Psalm 23 speaks to us in the simplest of terms that belie the intricacy of its depth. The symbolism in this well-known Psalm is far more complex and fascinating than just the obvious image of a guy walking down a lane with a big staff and a dog, or the pretty girl of nursery rhymes with a bow on her crook as the sheep dutifully follow.
The demands on real living shepherds are constant and endless. Sheep are peculiarly needy and helpless creatures, quite restive, and even self-destructive at times. They can stand still for hours or bolt into stampede because an apple drops unexpectedly from a tree. The shepherd must keep continuous vigil against disease, insect infestations, predators, pecking order fights, escape artists, water and food supplies. Sheep will NOT lie down unless they are completely contented and secure. A special oil mixture that the shepherd prepares and swabs around the sheep's head and nose keeps deadly insects from burrowing and causing panic and disease, and the sheep is calmed for a bit. Then there are shearing and lambing seasons...*
Taken line by line in this Psalm we can see, feel, and almost hear Jesus, our Shepherd, here with us, reviving, caring, comforting, and anointing. Watching over us, preparing our table, restoring us. Nothing we need is withheld. A Good Shepherd's job is never done.
Most Gracious and Vigilant Shepherd,
How much of my life I have known the words of this lovely little Psalm ~ but have I paid attention to them? Have I understood what they really mean in my life? They're so familiar that when it comes time I recite them with a matter-of-fact monotone voice without even listening to myself. But for today, I will give up taking for granted that You ARE the Shepherd who restores my soul and anoints my heart when I call on You. I will take on reading this Psalm carefully and slowly at least twice. I will pray these words with conscious intention, recognizing the important message that Christ Jesus IS my shepherd. I will read it one time as a prayer for myself, emphasizing the parts that do refer to me: The Lord is MY Shepherd; I shall not be in want. He makes ME lie down in green pastures and leads ME beside still waters......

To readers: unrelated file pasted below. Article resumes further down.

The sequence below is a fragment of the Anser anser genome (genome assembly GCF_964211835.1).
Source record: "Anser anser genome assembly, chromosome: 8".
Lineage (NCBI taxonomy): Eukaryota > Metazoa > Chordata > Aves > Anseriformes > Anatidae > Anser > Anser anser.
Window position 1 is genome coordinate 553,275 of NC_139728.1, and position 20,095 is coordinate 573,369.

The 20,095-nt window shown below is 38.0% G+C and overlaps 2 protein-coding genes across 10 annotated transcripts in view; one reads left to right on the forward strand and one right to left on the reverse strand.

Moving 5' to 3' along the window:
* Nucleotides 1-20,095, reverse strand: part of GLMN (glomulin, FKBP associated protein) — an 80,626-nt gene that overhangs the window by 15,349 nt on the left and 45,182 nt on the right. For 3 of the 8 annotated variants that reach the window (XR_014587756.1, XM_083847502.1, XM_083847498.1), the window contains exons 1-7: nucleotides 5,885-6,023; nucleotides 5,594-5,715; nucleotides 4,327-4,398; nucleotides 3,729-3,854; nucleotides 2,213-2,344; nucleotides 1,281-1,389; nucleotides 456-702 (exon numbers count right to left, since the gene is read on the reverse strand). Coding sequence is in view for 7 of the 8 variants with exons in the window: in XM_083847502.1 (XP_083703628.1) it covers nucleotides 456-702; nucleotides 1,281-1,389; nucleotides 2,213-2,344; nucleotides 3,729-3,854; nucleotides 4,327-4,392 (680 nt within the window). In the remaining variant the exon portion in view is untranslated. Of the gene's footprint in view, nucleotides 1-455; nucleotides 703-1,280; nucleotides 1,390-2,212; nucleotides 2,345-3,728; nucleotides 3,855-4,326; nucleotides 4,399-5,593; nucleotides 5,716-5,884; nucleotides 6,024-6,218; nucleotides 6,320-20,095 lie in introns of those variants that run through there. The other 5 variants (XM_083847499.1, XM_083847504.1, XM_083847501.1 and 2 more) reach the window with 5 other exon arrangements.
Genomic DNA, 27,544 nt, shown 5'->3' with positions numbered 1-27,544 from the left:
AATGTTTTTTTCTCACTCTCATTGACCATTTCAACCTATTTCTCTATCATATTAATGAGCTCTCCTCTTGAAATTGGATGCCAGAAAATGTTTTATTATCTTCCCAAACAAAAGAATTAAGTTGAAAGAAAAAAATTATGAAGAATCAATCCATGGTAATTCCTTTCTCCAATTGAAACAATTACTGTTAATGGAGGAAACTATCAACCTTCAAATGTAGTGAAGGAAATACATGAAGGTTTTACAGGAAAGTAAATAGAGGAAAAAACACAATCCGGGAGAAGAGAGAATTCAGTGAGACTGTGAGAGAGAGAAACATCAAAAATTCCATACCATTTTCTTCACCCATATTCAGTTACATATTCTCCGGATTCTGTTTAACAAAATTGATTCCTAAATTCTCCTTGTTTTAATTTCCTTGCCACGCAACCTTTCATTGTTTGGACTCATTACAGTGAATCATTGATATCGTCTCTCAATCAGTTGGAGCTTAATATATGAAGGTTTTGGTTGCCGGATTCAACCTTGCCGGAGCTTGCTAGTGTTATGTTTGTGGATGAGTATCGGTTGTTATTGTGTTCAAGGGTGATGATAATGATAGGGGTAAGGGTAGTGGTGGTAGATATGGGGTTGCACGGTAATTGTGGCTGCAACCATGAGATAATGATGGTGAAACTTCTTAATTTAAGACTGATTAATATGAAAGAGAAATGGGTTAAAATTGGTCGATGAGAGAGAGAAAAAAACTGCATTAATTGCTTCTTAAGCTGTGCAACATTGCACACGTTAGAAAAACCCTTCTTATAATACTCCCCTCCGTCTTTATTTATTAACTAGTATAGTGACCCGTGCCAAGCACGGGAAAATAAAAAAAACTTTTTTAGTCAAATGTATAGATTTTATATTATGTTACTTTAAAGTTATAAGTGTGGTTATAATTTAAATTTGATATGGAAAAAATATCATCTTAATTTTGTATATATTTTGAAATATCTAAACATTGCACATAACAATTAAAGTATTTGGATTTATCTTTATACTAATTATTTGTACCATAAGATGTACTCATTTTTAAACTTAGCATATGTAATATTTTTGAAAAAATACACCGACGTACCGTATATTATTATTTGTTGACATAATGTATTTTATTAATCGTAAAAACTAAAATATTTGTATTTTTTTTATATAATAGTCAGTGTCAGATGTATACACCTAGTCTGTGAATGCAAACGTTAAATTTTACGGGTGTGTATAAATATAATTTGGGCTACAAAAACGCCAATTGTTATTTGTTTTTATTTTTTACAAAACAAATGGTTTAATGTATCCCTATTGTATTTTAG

And then, I will read it once more (at least). Only this time I'll add the name and appropriate pronouns of someone I know as an intercessory prayer. And I will carry the image of Jesus leading us, comforting us, anointing us as we walk toward dwelling in the House of the Lord forever. I think I will call this, Psalm 23.1. amen.
Psalm 23 (format from the Book of Common Prayer)
The LORD is Anna's shepherd;
She shall not be in want.
He makes Anna lie down in green pastures
and leads her beside still waters.
He revives Anna's soul
and guides her along right pathways for his Name's sake.
Though Anna walks through the valley of the shadow of death,
She shall fear no evil;
for you are with her;
your rod and your staff, they comfort her.
You spread a table before Anna in the presence of those
who trouble her;
You anoint her head with oil,
and her cup is running over.
Surely your goodness and mercy shall follow her all the days
of her life,
And Anna will dwell in the house of the LORD for ever.
*I commend to you a charming and interesting little book, A Shepherd Looks at Psalm 23, by W. Phillip Keller, for a closer look at the connections between the Psalm's descriptions and real life sheep farming.
Please feel free to request a prayer to be composed for a particular concern or topic for posting in this space. You may leave your request in the comments section or contact me directly at Leeosophy@gmail.com All compositions remain the property of the owner of this blog but may be used with attribution as long as they are not sold or charged for in any way. Requestors will remain anonymous.